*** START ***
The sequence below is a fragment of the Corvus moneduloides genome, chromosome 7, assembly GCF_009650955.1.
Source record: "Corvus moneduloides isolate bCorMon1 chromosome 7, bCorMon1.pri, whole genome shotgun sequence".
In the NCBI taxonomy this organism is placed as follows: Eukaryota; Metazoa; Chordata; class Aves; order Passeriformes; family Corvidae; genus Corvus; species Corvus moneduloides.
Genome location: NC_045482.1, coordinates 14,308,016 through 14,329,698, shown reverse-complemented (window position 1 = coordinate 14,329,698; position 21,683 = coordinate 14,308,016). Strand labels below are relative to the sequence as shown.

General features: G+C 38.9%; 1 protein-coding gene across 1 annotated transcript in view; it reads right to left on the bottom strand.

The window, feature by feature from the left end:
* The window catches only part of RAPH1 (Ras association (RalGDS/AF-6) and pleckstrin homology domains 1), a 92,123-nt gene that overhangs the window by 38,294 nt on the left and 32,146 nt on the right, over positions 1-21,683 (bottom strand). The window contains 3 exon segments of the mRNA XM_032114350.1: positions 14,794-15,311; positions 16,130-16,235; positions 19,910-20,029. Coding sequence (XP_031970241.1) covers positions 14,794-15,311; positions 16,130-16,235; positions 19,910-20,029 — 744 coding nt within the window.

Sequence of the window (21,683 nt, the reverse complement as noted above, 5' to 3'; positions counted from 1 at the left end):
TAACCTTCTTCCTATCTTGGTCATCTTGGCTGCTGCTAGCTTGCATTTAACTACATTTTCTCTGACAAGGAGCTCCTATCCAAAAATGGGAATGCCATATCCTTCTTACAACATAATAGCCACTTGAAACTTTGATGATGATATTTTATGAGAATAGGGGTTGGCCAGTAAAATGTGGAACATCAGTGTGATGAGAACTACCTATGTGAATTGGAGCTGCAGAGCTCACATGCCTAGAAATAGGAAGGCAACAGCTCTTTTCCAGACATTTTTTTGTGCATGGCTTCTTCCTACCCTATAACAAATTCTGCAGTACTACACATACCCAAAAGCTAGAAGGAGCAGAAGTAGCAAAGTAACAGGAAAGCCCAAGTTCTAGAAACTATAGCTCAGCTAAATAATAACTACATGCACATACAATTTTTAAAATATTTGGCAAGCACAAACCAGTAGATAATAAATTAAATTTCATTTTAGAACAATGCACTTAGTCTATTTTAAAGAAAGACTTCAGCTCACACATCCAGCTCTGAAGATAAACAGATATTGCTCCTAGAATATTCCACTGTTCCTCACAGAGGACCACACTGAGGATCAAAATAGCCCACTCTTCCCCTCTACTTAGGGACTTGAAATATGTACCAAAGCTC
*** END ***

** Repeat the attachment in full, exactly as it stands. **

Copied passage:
The sequence below is a fragment of the Corvus moneduloides genome, chromosome 7, assembly GCF_009650955.1.
Source record: "Corvus moneduloides isolate bCorMon1 chromosome 7, bCorMon1.pri, whole genome shotgun sequence".
In the NCBI taxonomy this organism is placed as follows: Eukaryota; Metazoa; Chordata; class Aves; order Passeriformes; family Corvidae; genus Corvus; species Corvus moneduloides.
Genome location: NC_045482.1, coordinates 14,308,016 through 14,329,698, shown reverse-complemented (window position 1 = coordinate 14,329,698; position 21,683 = coordinate 14,308,016). Strand labels below are relative to the sequence as shown.

General features: G+C 38.9%; 1 protein-coding gene across 1 annotated transcript in view; it reads right to left on the bottom strand.

The window, feature by feature from the left end:
* The window catches only part of RAPH1 (Ras association (RalGDS/AF-6) and pleckstrin homology domains 1), a 92,123-nt gene that overhangs the window by 38,294 nt on the left and 32,146 nt on the right, over positions 1-21,683 (bottom strand). The window contains 3 exon segments of the mRNA XM_032114350.1: positions 14,794-15,311; positions 16,130-16,235; positions 19,910-20,029. Coding sequence (XP_031970241.1) covers positions 14,794-15,311; positions 16,130-16,235; positions 19,910-20,029 — 744 coding nt within the window.

Sequence of the window (21,683 nt, the reverse complement as noted above, 5' to 3'; positions counted from 1 at the left end):
TAACCTTCTTCCTATCTTGGTCATCTTGGCTGCTGCTAGCTTGCATTTAACTACATTTTCTCTGACAAGGAGCTCCTATCCAAAAATGGGAATGCCATATCCTTCTTACAACATAATAGCCACTTGAAACTTTGATGATGATATTTTATGAGAATAGGGGTTGGCCAGTAAAATGTGGAACATCAGTGTGATGAGAACTACCTATGTGAATTGGAGCTGCAGAGCTCACATGCCTAGAAATAGGAAGGCAACAGCTCTTTTCCAGACATTTTTTTGTGCATGGCTTCTTCCTACCCTATAACAAATTCTGCAGTACTACACATACCCAAAAGCTAGAAGGAGCAGAAGTAGCAAAGTAACAGGAAAGCCCAAGTTCTAGAAACTATAGCTCAGCTAAATAATAACTACATGCACATACAATTTTTAAAATATTTGGCAAGCACAAACCAGTAGATAATAAATTAAATTTCATTTTAGAACAATGCACTTAGTCTATTTTAAAGAAAGACTTCAGCTCACACATCCAGCTCTGAAGATAAACAGATATTGCTCCTAGAATATTCCACTGTTCCTCACAGAGGACCACACTGAGGATCAAAATAGCCCACTCTTCCCCTCTACTTAGGGACTTGAAATATGTACCAAAGCTC